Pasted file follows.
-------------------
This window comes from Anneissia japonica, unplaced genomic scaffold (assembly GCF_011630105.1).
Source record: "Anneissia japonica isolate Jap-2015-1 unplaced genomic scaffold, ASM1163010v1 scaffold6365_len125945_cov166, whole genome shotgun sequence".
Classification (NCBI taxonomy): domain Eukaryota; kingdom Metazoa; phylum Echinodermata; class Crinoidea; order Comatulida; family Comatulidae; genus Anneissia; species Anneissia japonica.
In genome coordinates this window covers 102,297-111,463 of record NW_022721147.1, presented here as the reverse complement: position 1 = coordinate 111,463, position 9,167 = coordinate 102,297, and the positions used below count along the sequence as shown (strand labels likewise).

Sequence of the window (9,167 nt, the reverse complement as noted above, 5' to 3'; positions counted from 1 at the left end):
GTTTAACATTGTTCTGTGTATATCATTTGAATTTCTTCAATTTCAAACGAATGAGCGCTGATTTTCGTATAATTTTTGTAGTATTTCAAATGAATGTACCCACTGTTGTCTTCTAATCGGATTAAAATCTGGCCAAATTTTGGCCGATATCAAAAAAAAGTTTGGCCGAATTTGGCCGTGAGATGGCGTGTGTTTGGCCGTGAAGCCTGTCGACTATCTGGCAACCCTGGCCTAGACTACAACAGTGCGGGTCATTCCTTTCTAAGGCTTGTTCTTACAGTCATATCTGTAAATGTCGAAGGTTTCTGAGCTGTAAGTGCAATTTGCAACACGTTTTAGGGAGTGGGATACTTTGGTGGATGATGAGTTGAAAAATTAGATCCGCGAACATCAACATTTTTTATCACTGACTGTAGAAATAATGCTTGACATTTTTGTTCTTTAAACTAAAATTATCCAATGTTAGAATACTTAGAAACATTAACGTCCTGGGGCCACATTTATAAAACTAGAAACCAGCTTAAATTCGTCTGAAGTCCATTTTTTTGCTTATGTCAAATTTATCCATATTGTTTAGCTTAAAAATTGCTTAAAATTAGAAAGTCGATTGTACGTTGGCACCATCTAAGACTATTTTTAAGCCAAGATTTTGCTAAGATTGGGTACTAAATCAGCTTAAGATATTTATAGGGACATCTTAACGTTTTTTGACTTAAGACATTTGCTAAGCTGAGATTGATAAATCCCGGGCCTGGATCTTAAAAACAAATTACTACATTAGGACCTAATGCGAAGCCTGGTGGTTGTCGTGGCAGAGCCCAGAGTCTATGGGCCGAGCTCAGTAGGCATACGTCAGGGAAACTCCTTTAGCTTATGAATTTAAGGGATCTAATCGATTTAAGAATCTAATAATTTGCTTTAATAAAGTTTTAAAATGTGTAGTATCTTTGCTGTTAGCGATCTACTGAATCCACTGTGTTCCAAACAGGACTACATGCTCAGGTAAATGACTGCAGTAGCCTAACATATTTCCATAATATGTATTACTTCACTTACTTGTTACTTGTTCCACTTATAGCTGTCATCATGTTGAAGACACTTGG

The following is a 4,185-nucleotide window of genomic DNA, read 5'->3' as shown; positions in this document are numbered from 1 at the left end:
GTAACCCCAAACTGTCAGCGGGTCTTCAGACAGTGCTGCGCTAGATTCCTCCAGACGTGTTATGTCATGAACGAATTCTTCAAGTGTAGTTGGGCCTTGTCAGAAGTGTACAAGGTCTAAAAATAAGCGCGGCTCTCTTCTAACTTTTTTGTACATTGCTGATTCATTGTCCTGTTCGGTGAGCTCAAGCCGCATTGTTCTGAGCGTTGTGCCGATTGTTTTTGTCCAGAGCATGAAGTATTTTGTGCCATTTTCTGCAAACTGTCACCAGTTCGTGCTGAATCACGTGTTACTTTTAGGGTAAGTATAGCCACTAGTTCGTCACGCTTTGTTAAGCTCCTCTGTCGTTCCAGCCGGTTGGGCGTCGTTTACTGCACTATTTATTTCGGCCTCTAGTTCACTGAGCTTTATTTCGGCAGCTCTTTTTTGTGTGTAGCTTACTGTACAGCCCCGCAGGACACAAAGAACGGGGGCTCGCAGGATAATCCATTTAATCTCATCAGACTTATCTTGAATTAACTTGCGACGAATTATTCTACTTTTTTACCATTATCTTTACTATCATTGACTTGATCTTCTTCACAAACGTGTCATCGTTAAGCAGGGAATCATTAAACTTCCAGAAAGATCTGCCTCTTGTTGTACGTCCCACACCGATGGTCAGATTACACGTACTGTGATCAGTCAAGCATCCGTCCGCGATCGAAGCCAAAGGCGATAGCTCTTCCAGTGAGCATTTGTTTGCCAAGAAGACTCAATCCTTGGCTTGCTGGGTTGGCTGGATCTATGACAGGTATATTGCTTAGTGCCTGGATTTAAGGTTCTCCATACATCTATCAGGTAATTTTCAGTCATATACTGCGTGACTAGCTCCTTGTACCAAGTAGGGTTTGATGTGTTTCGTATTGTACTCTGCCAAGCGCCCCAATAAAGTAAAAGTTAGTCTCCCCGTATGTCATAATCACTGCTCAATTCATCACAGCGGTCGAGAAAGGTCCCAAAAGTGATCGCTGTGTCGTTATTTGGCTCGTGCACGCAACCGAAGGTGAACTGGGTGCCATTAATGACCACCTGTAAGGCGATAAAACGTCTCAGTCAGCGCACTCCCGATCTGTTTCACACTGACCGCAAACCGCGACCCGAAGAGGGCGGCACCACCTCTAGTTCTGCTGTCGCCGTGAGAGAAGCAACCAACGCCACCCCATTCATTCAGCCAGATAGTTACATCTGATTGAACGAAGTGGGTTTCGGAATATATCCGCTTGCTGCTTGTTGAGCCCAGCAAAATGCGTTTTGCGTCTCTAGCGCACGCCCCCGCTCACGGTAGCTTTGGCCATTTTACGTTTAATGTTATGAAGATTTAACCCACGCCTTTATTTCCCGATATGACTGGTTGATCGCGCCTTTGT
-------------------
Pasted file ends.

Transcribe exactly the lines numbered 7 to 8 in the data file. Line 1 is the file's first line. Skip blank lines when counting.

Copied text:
The following is a 4,185-nucleotide window of genomic DNA, read 5'->3' as shown; positions in this document are numbered from 1 at the left end:
GTAACCCCAAACTGTCAGCGGGTCTTCAGACAGTGCTGCGCTAGATTCCTCCAGACGTGTTATGTCATGAACGAATTCTTCAAGTGTAGTTGGGCCTTGTCAGAAGTGTACAAGGTCTAAAAATAAGCGCGGCTCTCTTCTAACTTTTTTGTACATTGCTGATTCATTGTCCTGTTCGGTGAGCTCAAGCCGCATTGTTCTGAGCGTTGTGCCGATTGTTTTTGTCCAGAGCATGAAGTATTTTGTGCCATTTTCTGCAAACTGTCACCAGTTCGTGCTGAATCACGTGTTACTTTTAGGGTAAGTATAGCCACTAGTTCGTCACGCTTTGTTAAGCTCCTCTGTCGTTCCAGCCGGTTGGGCGTCGTTTACTGCACTATTTATTTCGGCCTCTAGTTCACTGAGCTTTATTTCGGCAGCTCTTTTTTGTGTGTAGCTTACTGTACAGCCCCGCAGGACACAAAGAACGGGGGCTCGCAGGATAATCCATTTAATCTCATCAGACTTATCTTGAATTAACTTGCGACGAATTATTCTACTTTTTTACCATTATCTTTACTATCATTGACTTGATCTTCTTCACAAACGTGTCATCGTTAAGCAGGGAATCATTAAACTTCCAGAAAGATCTGCCTCTTGTTGTACGTCCCACACCGATGGTCAGATTACACGTACTGTGATCAGTCAAGCATCCGTCCGCGATCGAAGCCAAAGGCGATAGCTCTTCCAGTGAGCATTTGTTTGCCAAGAAGACTCAATCCTTGGCTTGCTGGGTTGGCTGGATCTATGACAGGTATATTGCTTAGTGCCTGGATTTAAGGTTCTCCATACATCTATCAGGTAATTTTCAGTCATATACTGCGTGACTAGCTCCTTGTACCAAGTAGGGTTTGATGTGTTTCGTATTGTACTCTGCCAAGCGCCCCAATAAAGTAAAAGTTAGTCTCCCCGTATGTCATAATCACTGCTCAATTCATCACAGCGGTCGAGAAAGGTCCCAAAAGTGATCGCTGTGTCGTTATTTGGCTCGTGCACGCAACCGAAGGTGAACTGGGTGCCATTAATGACCACCTGTAAGGCGATAAAACGTCTCAGTCAGCGCACTCCCGATCTGTTTCACACTGACCGCAAACCGCGACCCGAAGAGGGCGGCACCACCTCTAGTTCTGCTGTCGCCGTGAGAGAAGCAACCAACGCCACCCCATTCATTCAGCCAGATAGTTACATCTGATTGAACGAAGTGGGTTTCGGAATATATCCGCTTGCTGCTTGTTGAGCCCAGCAAAATGCGTTTTGCGTCTCTAGCGCACGCCCCCGCTCACGGTAGCTTTGGCCATTTTACGTTTAATGTTATGAAGATTTAACCCACGCCTTTATTTCCCGATATGACTGGTTGATCGCGCCTTTGT